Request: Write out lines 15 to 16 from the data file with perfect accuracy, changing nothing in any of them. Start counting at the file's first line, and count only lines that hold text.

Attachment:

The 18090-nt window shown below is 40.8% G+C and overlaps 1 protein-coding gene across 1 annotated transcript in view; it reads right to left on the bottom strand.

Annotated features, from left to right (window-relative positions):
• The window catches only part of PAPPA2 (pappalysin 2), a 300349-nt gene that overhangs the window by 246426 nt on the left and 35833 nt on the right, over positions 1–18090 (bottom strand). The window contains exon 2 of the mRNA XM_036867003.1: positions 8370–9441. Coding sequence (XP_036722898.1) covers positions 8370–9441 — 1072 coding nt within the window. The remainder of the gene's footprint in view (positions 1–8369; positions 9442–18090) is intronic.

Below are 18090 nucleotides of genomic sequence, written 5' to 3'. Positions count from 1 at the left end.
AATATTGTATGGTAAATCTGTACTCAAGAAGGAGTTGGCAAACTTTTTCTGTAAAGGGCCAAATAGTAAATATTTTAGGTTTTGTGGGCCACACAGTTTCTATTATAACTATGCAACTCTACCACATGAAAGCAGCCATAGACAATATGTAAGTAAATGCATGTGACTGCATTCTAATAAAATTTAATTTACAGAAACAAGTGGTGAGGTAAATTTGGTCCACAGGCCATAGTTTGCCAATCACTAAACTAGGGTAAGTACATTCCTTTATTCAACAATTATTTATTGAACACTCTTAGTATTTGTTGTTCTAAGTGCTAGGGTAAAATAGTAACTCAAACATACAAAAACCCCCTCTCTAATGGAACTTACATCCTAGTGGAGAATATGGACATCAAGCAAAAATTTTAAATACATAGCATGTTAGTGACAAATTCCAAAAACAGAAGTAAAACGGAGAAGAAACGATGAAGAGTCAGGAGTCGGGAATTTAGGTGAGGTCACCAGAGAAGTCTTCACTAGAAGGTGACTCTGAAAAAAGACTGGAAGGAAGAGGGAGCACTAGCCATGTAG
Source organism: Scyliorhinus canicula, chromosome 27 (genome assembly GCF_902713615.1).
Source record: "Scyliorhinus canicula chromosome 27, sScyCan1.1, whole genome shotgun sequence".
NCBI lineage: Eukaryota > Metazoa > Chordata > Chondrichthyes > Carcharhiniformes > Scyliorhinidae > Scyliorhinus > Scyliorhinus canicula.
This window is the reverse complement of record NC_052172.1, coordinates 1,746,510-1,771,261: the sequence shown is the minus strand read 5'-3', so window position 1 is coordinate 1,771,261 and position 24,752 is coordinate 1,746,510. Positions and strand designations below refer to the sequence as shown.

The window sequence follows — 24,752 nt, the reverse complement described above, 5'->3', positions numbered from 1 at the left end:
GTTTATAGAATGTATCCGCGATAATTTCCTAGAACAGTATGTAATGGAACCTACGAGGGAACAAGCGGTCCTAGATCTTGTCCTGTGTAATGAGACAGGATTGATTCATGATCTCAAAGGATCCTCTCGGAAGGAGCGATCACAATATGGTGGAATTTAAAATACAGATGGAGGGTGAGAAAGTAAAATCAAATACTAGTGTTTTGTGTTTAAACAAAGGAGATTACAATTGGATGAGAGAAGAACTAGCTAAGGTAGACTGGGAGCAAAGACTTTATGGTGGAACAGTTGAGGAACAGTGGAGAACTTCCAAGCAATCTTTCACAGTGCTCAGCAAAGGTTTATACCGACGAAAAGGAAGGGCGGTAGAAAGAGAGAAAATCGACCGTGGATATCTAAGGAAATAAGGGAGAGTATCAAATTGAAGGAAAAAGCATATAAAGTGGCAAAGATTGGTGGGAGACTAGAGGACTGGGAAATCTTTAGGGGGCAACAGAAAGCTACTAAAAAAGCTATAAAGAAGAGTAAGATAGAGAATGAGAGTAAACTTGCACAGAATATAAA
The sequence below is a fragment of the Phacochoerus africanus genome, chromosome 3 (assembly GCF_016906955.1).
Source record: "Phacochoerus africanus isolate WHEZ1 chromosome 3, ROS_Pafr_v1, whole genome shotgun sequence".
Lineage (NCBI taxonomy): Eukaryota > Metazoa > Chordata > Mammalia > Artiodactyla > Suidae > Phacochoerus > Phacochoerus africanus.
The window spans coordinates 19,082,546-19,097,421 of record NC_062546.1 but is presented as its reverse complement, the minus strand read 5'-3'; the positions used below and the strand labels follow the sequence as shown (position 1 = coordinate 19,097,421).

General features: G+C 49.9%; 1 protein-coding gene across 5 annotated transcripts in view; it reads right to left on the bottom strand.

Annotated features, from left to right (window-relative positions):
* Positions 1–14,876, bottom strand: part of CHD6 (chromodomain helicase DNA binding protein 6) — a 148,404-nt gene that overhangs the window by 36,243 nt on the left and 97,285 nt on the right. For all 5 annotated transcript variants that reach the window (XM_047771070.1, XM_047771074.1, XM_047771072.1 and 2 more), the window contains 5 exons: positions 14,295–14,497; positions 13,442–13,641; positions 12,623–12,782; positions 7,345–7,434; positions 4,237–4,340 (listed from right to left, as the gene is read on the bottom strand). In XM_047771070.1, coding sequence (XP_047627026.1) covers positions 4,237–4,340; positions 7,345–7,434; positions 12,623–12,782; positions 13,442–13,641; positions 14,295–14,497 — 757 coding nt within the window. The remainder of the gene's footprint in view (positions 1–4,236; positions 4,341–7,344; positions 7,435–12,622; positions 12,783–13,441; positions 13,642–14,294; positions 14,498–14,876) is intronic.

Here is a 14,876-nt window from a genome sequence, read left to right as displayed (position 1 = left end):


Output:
The window spans coordinates 19,082,546-19,097,421 of record NC_062546.1 but is presented as its reverse complement, the minus strand read 5'-3'; the positions used below and the strand labels follow the sequence as shown (position 1 = coordinate 19,097,421).

General features: G+C 49.9%; 1 protein-coding gene across 5 annotated transcripts in view; it reads right to left on the bottom strand.